We interviewed Neil Stuke about the making of Father's
Day, the dark mini-drama about prostate cancer which also
starred Ray Winstone, Charles Dance, John Simm, Tamzin Outhwaite,
Cyril Nri and Stuart Laing.
What gave you the idea for the film?
Neil Stuke: The idea for this came absolutely from
Martin Sadofski and Charlie Druce from Coast through discussions
with me about my newfound relationship with prostate cancer. We
felt that with my connections to the acting world, Charlie's and
Martin's connection to the commercial world, we could do something
to help gain awareness for Prostate Cancer UK.
How did you galvanise everyone - producer, writer, cast
and crew - to support it?
Galvanising everyone was actually one of the easiest parts.
Everyone seemed to have the same opinion of prostate cancer; that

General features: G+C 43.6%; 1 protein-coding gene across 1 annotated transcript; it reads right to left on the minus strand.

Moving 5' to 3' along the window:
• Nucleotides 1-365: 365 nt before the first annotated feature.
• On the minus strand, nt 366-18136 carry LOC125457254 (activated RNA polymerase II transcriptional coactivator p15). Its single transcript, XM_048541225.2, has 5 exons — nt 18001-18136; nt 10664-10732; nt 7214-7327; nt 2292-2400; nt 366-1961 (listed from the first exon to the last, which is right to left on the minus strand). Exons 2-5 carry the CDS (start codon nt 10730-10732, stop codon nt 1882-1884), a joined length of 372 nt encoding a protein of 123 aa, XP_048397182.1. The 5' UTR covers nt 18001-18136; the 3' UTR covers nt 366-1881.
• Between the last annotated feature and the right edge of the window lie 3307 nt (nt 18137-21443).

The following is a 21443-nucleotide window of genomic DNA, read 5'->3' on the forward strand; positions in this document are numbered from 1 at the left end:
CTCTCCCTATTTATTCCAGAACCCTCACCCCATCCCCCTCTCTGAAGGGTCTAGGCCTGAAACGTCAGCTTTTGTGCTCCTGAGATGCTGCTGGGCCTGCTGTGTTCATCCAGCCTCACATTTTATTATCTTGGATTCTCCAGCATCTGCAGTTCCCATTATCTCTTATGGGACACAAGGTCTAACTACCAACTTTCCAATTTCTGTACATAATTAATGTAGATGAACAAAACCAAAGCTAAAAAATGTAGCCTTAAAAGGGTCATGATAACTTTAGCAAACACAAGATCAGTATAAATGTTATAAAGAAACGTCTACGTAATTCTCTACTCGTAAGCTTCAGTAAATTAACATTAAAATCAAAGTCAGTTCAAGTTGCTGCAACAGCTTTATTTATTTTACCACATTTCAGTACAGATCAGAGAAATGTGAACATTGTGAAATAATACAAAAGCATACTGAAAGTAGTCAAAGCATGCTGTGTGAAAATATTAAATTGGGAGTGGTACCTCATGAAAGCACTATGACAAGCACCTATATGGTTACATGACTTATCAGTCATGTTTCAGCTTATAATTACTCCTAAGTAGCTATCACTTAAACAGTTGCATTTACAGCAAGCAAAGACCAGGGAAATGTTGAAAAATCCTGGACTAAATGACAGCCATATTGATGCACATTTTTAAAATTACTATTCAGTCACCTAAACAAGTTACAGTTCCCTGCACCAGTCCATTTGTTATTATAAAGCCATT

basically people/men don't know enough about it. In truth though,
once we had Mr Winstone on board (who has friends who have been
diagnosed with it) people couldn't wait to come on board.
Why did you feel so strongly about raising awareness of
I feel so strongly about this because I'm in a very privileged
position. I've been welcomed in with open arms by all from Prostate
Cancer UK in my position as an actor who plays a character with
prostate cancer in the BBC drama Silk. The statistics are shocking
and, so, I thought about ways I could help to try and get the
message out there. This seemed like one of the best ways.
What do you think of the finished film?
I think the finished film is very good. It's upsetting and quite
hard hitting but, importantly, it gives hope. It's quite a sweet
little piece ultimately.
What do you hope it will achieve?
This whole process for us has been to get the message across to
men and, hopefully, we've done that. It's now up to them to get
Watch and share Father's Day.
See Neil Stuke talk about Father's Day on
Lorraine in this ITV1 clip.
Read 'Men need to be more like women and get wise on
cancer' by Neil Stuke on ITV.com